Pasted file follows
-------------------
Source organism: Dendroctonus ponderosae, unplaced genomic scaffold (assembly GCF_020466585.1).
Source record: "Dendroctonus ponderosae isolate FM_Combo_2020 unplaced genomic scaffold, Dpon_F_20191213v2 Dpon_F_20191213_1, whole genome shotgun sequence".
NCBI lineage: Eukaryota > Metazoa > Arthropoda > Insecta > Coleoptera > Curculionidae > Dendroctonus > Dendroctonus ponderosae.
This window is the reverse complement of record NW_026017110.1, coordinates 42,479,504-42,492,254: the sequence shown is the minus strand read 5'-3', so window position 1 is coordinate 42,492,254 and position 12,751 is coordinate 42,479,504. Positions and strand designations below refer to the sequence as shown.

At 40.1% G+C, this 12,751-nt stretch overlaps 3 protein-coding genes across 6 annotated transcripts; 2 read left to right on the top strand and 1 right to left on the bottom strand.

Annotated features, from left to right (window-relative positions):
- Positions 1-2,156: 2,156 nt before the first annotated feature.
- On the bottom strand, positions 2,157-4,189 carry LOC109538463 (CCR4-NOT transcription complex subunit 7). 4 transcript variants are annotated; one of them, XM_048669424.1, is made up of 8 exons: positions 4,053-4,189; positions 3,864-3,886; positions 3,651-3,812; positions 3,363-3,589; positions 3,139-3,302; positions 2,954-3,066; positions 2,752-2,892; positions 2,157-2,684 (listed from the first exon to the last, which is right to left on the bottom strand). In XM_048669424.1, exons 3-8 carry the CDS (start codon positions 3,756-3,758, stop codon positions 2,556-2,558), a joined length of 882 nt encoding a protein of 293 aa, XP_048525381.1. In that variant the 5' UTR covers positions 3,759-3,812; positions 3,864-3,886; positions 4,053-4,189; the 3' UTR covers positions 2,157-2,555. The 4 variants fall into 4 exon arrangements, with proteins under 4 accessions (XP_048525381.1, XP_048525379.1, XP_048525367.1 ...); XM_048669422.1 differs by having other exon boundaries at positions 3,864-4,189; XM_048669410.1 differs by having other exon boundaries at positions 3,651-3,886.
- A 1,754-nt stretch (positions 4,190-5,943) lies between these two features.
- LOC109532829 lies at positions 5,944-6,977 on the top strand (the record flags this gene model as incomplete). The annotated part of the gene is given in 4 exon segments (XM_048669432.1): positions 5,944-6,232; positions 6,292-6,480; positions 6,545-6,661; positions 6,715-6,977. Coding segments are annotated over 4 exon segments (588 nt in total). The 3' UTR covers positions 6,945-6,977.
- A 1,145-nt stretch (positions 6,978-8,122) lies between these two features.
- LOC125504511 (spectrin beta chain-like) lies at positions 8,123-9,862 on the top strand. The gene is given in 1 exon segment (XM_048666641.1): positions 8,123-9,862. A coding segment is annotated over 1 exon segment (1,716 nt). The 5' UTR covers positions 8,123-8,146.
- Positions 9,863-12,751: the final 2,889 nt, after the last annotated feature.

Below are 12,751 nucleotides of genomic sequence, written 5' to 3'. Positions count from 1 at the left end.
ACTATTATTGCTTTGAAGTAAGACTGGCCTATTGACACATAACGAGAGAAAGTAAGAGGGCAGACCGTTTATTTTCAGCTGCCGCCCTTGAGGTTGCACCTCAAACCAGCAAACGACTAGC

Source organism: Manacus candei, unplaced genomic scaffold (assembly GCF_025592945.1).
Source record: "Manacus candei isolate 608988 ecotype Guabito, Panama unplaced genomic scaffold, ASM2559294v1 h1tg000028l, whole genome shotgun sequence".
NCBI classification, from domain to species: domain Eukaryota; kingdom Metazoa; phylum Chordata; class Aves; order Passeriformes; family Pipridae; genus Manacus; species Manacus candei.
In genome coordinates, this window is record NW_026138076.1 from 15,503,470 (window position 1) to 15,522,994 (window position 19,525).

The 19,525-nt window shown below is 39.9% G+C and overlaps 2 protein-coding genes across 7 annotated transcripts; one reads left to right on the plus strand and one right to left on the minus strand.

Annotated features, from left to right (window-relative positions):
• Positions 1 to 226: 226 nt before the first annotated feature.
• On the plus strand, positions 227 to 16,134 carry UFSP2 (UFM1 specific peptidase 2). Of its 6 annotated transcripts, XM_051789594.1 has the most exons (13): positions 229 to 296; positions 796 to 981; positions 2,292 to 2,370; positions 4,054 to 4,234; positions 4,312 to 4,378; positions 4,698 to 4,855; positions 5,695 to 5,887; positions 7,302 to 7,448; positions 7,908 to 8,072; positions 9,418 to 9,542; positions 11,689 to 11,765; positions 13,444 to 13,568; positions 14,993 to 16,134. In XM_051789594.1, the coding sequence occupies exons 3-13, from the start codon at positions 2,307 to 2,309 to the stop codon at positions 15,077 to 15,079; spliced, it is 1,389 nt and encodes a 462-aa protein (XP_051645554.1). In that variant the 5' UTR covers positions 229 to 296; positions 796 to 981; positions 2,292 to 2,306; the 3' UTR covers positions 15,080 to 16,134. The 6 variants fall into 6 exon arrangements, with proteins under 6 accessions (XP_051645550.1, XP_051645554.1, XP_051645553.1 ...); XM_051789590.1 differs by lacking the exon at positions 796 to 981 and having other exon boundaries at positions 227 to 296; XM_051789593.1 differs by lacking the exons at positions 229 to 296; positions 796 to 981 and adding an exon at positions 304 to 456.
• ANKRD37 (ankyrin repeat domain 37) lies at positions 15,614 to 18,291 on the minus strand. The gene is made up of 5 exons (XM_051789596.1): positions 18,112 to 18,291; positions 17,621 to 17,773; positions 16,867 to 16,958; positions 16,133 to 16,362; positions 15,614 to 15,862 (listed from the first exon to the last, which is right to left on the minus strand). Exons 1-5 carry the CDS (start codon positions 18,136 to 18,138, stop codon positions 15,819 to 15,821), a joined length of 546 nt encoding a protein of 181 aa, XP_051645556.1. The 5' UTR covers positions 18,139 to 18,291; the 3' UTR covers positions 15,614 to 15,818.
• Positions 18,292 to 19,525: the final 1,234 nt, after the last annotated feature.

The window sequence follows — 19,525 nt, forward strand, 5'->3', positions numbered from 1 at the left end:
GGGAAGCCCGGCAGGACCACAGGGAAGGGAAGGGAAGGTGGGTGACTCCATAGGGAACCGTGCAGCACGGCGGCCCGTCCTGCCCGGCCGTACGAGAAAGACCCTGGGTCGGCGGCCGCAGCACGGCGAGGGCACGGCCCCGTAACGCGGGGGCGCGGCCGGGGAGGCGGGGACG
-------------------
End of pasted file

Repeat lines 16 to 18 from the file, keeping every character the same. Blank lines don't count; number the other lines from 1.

Source organism: Manacus candei, unplaced genomic scaffold (assembly GCF_025592945.1).
Source record: "Manacus candei isolate 608988 ecotype Guabito, Panama unplaced genomic scaffold, ASM2559294v1 h1tg000028l, whole genome shotgun sequence".
NCBI classification, from domain to species: domain Eukaryota; kingdom Metazoa; phylum Chordata; class Aves; order Passeriformes; family Pipridae; genus Manacus; species Manacus candei.